We were totally surprised with the algae since the engine check and Racor did not show any signs of the nasty stuff. That primer lever saved the day because sailing her with just the main would have been forever. It was surprising how rapidly the waters calmed down as we approached the banks.

Any and all manner of craft have crossed the pond or managed to circumnavigate. My reference to size suggests that crossing the stream in a boat of that size is not advisable. I don’t care what the weather window is. Safety is a paramount concern and small craft such as the Potter with her minimal ballast, centerboard and hung rudder is not what I would call qualified to cross because **** happens when you least expect it.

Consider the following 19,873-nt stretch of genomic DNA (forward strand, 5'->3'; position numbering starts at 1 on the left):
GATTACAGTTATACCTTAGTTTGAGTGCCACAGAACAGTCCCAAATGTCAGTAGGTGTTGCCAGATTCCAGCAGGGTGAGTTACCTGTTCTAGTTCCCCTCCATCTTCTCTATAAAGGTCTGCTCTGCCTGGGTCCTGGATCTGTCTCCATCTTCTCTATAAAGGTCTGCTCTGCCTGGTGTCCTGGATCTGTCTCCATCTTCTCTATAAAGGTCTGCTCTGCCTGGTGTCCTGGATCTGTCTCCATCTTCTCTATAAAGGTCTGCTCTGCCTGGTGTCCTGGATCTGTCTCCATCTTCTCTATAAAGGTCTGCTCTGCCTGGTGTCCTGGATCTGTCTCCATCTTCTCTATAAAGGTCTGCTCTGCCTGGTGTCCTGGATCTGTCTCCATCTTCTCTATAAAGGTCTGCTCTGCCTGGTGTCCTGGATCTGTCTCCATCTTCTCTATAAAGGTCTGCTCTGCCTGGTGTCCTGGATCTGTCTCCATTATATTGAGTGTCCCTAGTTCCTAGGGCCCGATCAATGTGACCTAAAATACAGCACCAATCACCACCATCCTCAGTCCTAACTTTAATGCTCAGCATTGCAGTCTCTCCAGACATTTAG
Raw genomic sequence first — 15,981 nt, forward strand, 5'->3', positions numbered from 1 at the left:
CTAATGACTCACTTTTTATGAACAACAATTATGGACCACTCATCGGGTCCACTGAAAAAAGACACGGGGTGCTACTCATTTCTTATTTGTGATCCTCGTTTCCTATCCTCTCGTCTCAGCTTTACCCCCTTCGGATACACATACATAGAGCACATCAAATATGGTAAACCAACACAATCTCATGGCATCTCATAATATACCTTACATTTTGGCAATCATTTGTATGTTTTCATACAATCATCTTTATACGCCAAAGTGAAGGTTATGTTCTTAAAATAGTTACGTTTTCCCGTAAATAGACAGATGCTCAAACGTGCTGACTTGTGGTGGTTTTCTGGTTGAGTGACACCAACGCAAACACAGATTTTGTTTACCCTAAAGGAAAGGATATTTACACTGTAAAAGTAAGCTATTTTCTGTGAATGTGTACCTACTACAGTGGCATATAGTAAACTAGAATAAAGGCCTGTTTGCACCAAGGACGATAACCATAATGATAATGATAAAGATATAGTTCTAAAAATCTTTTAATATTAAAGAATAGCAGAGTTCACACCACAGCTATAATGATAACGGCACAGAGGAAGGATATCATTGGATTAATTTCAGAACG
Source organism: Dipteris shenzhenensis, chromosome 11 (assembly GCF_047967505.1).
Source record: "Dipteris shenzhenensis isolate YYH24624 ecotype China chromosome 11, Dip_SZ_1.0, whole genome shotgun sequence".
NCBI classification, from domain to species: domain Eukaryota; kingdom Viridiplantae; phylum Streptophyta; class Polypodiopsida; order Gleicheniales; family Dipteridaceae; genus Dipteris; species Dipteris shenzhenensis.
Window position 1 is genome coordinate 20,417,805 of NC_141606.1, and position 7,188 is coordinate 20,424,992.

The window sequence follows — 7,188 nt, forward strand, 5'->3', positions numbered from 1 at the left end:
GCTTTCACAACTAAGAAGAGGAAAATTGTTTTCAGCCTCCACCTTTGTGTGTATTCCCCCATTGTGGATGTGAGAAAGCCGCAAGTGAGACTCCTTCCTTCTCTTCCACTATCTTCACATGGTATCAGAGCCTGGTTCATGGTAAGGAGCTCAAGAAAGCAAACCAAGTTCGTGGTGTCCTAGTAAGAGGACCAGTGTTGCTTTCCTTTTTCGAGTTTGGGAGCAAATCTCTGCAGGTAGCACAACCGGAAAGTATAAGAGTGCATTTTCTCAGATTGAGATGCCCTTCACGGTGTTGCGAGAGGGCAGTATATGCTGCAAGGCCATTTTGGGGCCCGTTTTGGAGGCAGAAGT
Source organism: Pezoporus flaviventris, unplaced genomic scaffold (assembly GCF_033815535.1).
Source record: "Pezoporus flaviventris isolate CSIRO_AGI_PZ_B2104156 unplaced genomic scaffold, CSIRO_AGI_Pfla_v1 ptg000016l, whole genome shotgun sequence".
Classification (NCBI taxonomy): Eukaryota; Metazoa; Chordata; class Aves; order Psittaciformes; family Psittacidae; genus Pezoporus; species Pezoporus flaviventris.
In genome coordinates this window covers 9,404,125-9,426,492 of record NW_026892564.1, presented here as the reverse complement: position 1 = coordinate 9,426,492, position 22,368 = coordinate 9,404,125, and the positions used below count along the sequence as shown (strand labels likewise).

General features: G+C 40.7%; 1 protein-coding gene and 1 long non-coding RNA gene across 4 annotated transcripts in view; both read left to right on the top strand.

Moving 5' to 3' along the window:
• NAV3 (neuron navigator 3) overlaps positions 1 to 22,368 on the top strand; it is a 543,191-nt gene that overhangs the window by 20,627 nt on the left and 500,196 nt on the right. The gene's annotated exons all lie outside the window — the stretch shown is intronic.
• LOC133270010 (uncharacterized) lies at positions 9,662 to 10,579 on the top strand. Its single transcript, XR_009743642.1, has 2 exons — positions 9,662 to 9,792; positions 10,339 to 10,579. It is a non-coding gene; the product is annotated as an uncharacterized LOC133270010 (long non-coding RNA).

Now please guys don’t tell me because the designer got lucky and crossed the pond she is a Blue Water Boat.

WEST WIGHT POTTER 19 sailboat specifications and details on sailboatdata.com
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Old 30-07-2014, 19:39   #35
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Re: Advisability sailing to bimini in december on a potter

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We were totally surprised with the algae since the engine check and Racor did not show any signs of the nasty stuff. That primer lever saved the day because sailing her with just the main would have been forever. It was surprising how rapidly the waters calmed down as we approached the banks.